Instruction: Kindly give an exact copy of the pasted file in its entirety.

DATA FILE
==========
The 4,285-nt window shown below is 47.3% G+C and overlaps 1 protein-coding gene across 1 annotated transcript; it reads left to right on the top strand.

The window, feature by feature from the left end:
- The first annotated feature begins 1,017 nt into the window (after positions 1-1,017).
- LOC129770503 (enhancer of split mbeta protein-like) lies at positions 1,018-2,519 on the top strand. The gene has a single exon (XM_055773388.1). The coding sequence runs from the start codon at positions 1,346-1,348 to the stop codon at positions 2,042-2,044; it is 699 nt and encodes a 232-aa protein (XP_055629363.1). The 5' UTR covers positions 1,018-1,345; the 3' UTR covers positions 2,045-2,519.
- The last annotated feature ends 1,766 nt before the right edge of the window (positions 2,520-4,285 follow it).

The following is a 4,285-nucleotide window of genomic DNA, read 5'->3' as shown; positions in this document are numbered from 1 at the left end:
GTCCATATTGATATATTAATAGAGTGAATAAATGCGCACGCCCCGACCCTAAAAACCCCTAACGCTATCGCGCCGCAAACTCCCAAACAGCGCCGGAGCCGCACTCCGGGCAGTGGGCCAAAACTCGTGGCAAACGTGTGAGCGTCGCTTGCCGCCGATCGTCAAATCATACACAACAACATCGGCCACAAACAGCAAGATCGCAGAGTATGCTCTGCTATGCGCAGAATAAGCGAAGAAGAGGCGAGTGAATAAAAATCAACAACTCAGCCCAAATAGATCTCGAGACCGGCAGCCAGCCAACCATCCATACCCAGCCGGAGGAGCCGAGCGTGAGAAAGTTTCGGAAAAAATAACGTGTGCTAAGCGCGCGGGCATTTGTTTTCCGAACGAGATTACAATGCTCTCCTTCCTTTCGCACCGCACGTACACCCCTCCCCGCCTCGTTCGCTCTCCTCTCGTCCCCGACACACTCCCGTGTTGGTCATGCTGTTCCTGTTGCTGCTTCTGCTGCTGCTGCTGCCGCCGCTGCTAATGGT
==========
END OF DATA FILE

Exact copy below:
The 4,285-nt window shown below is 47.3% G+C and overlaps 1 protein-coding gene across 1 annotated transcript; it reads left to right on the top strand.

The window, feature by feature from the left end:
- The first annotated feature begins 1,017 nt into the window (after positions 1-1,017).
- LOC129770503 (enhancer of split mbeta protein-like) lies at positions 1,018-2,519 on the top strand. The gene has a single exon (XM_055773388.1). The coding sequence runs from the start codon at positions 1,346-1,348 to the stop codon at positions 2,042-2,044; it is 699 nt and encodes a 232-aa protein (XP_055629363.1). The 5' UTR covers positions 1,018-1,345; the 3' UTR covers positions 2,045-2,519.
- The last annotated feature ends 1,766 nt before the right edge of the window (positions 2,520-4,285 follow it).

The following is a 4,285-nucleotide window of genomic DNA, read 5'->3' as shown; positions in this document are numbered from 1 at the left end:
GTCCATATTGATATATTAATAGAGTGAATAAATGCGCACGCCCCGACCCTAAAAACCCCTAACGCTATCGCGCCGCAAACTCCCAAACAGCGCCGGAGCCGCACTCCGGGCAGTGGGCCAAAACTCGTGGCAAACGTGTGAGCGTCGCTTGCCGCCGATCGTCAAATCATACACAACAACATCGGCCACAAACAGCAAGATCGCAGAGTATGCTCTGCTATGCGCAGAATAAGCGAAGAAGAGGCGAGTGAATAAAAATCAACAACTCAGCCCAAATAGATCTCGAGACCGGCAGCCAGCCAACCATCCATACCCAGCCGGAGGAGCCGAGCGTGAGAAAGTTTCGGAAAAAATAACGTGTGCTAAGCGCGCGGGCATTTGTTTTCCGAACGAGATTACAATGCTCTCCTTCCTTTCGCACCGCACGTACACCCCTCCCCGCCTCGTTCGCTCTCCTCTCGTCCCCGACACACTCCCGTGTTGGTCATGCTGTTCCTGTTGCTGCTTCTGCTGCTGCTGCTGCCGCCGCTGCTAATGGT